Figure 4: Structural and thermal lubricity of two atoms.
figure 4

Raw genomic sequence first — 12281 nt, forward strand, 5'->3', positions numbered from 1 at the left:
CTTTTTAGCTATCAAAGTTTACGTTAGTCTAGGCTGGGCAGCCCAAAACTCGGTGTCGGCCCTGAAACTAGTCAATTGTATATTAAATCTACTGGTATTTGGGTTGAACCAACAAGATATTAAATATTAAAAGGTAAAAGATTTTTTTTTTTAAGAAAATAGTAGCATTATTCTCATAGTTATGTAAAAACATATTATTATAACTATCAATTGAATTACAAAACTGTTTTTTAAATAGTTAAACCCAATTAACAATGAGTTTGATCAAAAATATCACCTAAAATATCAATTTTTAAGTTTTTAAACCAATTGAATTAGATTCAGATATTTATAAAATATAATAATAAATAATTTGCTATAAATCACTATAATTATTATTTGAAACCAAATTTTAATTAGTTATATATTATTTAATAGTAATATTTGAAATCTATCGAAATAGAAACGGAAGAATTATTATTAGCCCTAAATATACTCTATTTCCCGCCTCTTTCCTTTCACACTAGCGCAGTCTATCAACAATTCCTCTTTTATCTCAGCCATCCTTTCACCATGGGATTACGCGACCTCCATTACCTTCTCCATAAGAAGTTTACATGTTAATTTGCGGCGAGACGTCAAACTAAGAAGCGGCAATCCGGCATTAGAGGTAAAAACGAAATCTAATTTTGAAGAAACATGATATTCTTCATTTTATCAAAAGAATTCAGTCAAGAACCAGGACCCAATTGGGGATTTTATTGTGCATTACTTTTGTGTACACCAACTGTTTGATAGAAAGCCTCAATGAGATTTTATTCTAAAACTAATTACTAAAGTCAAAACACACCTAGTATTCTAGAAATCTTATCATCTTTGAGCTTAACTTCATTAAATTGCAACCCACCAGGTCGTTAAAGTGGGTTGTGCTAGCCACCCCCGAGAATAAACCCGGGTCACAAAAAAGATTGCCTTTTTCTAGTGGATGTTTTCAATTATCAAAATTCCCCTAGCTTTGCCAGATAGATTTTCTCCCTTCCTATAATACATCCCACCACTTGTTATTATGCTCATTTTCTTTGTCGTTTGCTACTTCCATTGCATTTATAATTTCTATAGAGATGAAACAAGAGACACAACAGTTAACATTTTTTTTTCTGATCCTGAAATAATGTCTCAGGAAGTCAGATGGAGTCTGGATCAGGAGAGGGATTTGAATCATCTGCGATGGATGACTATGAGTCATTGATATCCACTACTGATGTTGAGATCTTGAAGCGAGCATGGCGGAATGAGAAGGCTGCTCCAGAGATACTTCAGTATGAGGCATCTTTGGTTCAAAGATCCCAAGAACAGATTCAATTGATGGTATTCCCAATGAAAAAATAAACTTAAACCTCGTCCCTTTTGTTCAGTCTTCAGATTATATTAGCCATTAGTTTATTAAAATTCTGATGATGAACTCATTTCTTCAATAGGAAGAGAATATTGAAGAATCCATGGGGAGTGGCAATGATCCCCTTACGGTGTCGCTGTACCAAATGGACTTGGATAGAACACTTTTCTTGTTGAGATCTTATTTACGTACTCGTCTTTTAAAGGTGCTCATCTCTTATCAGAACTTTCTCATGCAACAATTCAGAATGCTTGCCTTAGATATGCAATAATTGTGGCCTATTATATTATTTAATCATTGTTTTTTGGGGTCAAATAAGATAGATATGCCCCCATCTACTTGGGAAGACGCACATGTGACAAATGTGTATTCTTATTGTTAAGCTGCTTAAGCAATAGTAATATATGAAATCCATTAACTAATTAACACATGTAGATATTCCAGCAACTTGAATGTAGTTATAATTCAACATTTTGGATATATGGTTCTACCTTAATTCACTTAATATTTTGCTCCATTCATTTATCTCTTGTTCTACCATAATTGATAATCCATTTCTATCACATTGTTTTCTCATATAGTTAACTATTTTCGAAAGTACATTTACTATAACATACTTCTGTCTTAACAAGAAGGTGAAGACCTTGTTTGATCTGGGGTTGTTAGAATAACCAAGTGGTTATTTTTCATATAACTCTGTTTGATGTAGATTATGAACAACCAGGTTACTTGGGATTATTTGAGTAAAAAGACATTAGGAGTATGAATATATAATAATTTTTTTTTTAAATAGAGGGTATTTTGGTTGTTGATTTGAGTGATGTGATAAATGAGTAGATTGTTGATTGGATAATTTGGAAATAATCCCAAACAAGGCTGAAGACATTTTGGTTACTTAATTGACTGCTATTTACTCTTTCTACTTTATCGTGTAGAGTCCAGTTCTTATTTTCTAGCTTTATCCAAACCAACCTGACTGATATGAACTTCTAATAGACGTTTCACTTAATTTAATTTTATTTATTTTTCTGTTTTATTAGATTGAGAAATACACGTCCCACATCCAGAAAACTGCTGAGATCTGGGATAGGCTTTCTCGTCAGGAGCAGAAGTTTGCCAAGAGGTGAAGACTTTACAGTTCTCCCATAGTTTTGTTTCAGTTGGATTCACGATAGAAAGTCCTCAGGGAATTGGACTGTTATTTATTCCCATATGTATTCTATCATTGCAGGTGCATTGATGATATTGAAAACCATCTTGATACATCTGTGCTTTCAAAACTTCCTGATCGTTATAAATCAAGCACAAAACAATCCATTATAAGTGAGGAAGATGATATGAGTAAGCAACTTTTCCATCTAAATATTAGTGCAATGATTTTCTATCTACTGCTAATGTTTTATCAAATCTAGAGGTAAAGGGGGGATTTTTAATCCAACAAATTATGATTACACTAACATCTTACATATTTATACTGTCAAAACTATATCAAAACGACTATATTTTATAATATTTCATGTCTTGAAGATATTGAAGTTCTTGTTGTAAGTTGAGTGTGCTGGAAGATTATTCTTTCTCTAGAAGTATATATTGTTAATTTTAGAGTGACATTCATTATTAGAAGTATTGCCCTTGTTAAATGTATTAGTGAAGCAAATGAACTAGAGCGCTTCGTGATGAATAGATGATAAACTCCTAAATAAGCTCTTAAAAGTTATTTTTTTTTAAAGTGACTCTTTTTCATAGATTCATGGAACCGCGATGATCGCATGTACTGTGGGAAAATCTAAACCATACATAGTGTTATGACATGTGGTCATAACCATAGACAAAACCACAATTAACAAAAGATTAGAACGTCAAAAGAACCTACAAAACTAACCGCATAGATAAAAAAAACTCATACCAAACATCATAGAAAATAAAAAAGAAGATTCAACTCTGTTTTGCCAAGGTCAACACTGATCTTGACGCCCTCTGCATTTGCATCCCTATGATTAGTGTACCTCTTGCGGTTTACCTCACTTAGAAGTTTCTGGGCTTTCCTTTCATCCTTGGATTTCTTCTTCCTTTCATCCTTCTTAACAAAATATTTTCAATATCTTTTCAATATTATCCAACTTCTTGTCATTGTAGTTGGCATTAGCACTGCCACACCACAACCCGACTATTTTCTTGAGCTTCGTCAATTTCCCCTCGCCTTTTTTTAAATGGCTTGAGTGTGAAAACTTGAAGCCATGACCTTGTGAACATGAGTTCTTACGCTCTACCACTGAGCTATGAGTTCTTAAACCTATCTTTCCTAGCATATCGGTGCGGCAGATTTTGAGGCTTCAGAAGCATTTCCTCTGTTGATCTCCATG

ac, Velocity dependence of the friction force for two ions, for η = 4.6. a, In the matched case (red circles), where the ion spacing is an integer multiple of the lattice period a, for kBT/Ul = 0.055(10) the data agree with one ion at approximately the same temperature (blue squares), and reach a maximal value near Fη=4.6. Langevin simulations (solid lines) are in good agreement with data for η = 4.6, kBT/Ul = 0.05. b, In the matched case (red diamonds) for a temperature of kBT/Ul = 0.15(2), the maximal friction is 0.7Fη=4.6. By comparison, the friction for the mismatched case (green circles), where the two ions at their unperturbed position experience opposite forces by the optical lattice, at the same temperature of kBT/Ul = 0.15(3), reaches a maximum of 0.15Fη=4.6. Finite-temperature Langevin simulations (solid lines) are in good agreement with data for η = 4.6, kBT/Ul = 0.15. c, The ratio of friction forces in the matched and mismatched cases (black circles, 3-point running average) is unity in the low-velocity thermal drift regime, and constant in the high-velocity friction plateau regime, where its value 4.8 is mostly due to structural lubricity, in good agreement with Langevin simulations (solid gold line). Although barely visible in the data, the peak in the simulations is due to structurally induced thermolubricity: a window of velocities for which the structural friction reduction is enhanced by thermal activation over a reduced energy barrier . d,e, Energy potential landscape for two interacting atoms. In the mismatched case (e), the energy barrier between the wells is reduced by a factor of 3.7 and the ions pass the barrier one at a time (inset), compared to the matched case UB (d) where the ions pass the barrier simultaneously (inset). At fixed T for a single ion in the friction plateau regime, this barrier reduction would lead to a thermal friction reduction of 1.4, as can be inferred from the green data in Fig. 3. The expected total reduction of 3.7 × 1.4 = 5.2 is in good agreement with the observed reduction of 4.8. Error bars are statistical and represent one standard deviation.